Looking at this trade, the potential return from this trade if my rules were followed step-by-step could have been enormous.
Here is the daily view:
Here is the 4H zoomed-in view:
Here is the 4H zoomed-out view:
As you can see from the charts above, this could have been one unbelievable trade if you followed those rules.
I managed to take this trade and stayed within it for quite some time. It is extremely hard to hold onto this trade until the very end, but even with a fraction of this move, you could have made a fortune.
Let’s try to look into a potential risk:reward scenario if you have managed to stay for the duration of the whole move:
This incredible 1:35 risk:reward ratio is almost unbelievable!
Even if you managed to stay in this trade for just 1/3rd of the move, you would have made over 10 times your risk.
This return is achieved even without scaling in- just from ONE SINGLE TRADE!
I do usually use scaling in with my trading strategy, which would have magnified the trading results!
The beauty of my trading strategy is that it also helps you stay away from unprofitable trades by minimising the effect of the losing trades.
All in all, trading a combination of supply and demand zones with price action does really perform spectacularly well.
Second Real Trade That I Shared On My Website
The second real time example was given on my website on the 24th of January, 2018 HERE.
There was almost an identical setup on the daily timeframe.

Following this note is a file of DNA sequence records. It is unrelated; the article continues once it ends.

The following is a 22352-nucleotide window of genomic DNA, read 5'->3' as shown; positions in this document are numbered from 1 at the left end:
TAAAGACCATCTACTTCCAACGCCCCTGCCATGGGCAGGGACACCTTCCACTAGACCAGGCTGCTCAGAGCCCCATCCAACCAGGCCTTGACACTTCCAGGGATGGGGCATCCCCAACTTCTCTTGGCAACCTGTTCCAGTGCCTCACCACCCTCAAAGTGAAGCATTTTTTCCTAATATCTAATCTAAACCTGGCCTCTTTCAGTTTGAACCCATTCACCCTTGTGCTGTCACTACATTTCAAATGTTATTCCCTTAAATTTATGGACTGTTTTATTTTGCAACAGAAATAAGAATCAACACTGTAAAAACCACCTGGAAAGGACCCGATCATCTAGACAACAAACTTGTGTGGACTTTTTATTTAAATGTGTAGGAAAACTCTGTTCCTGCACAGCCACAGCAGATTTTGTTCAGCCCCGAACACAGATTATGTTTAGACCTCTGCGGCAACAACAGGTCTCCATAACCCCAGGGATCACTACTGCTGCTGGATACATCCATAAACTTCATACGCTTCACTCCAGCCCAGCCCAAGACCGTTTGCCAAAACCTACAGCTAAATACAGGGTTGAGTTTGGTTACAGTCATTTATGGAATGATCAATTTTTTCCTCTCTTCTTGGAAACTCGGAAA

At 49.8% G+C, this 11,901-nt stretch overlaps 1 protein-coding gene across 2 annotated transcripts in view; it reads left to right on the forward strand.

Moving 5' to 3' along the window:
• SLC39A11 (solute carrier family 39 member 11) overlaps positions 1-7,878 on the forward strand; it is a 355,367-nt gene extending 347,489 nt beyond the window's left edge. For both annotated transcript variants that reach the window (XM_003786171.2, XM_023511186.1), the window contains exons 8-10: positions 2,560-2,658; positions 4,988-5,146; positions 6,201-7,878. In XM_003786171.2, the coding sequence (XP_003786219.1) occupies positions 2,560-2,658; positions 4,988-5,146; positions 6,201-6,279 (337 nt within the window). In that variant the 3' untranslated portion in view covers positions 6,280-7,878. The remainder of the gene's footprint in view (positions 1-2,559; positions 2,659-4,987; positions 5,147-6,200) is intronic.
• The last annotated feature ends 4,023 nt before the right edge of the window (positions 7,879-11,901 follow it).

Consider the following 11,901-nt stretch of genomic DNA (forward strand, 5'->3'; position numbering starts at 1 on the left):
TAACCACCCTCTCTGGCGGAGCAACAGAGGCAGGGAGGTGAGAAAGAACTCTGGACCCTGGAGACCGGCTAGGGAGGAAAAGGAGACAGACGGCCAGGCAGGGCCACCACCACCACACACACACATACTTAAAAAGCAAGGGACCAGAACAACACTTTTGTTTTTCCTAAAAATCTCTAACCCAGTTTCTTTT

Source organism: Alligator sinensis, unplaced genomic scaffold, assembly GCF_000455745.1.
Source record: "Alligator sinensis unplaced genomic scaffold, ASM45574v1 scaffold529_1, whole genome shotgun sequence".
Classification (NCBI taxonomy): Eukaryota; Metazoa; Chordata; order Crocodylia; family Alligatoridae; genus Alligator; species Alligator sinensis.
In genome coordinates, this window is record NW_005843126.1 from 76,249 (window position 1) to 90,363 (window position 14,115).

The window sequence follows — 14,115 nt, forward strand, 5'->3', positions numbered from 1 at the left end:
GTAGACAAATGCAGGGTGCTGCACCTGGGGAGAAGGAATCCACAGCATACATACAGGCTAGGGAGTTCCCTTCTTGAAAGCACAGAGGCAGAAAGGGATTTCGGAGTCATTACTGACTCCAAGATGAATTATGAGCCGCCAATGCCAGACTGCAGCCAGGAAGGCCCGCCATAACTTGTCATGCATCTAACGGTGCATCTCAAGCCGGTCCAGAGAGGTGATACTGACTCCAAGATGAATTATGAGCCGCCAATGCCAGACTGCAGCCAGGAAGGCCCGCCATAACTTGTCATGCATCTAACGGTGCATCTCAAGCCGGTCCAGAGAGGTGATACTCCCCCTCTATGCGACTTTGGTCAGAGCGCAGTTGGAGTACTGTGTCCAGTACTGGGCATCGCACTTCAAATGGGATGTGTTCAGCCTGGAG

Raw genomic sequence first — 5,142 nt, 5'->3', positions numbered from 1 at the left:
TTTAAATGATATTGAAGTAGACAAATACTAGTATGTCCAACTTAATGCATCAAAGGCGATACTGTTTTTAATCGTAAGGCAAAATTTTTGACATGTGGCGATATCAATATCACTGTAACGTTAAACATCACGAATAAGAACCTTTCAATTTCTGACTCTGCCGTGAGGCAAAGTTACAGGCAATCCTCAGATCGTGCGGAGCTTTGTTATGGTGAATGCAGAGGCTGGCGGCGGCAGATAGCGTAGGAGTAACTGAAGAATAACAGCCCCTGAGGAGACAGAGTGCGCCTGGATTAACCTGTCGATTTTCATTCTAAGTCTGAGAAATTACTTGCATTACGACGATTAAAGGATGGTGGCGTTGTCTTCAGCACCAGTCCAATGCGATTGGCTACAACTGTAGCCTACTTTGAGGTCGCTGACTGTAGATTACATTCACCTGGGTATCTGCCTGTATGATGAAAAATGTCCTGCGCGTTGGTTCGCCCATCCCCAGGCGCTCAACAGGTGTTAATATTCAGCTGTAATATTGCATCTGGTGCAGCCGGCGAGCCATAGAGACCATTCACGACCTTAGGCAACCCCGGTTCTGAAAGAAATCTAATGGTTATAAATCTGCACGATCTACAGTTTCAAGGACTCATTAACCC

After price formed a bearish engulfing pattern on the daily just around the supply zone, DAX plummeted almost 2,000 points!
If we zoom in the 4H chart, we are about to find out:
This would have been easily the best trade of the whole 2018! Let’s check out if you traded this inside bar, what would your return have been.
Although very rare, those types of opportunities are worth waiting for!
You might think twice before saying that you are aiming at a 1:2 or 1:3 risk:reward ratio. Much higher multipliers are possible when the necessary conditions are met.
Although it is close to impossible to get the whole move, even if you participate in 1/3 of that trade, you would be raking over 1:10 risk:reward.
Now that is what I call “letting winners run”!
Combined with the rules I am using in my trading strategy, this approach could be very profitable if you are careful enough and apply the right money management rules.
Instead of a conclusion, I would like to remind you to check out my trading strategy, which is based on price action trading and includes elements of supply and demand levels and zones.
Below is the track record of one of my students who enrolled in 2018.
In case you still have not checked it already, you can go to my Supply and Demand Zones Part I now.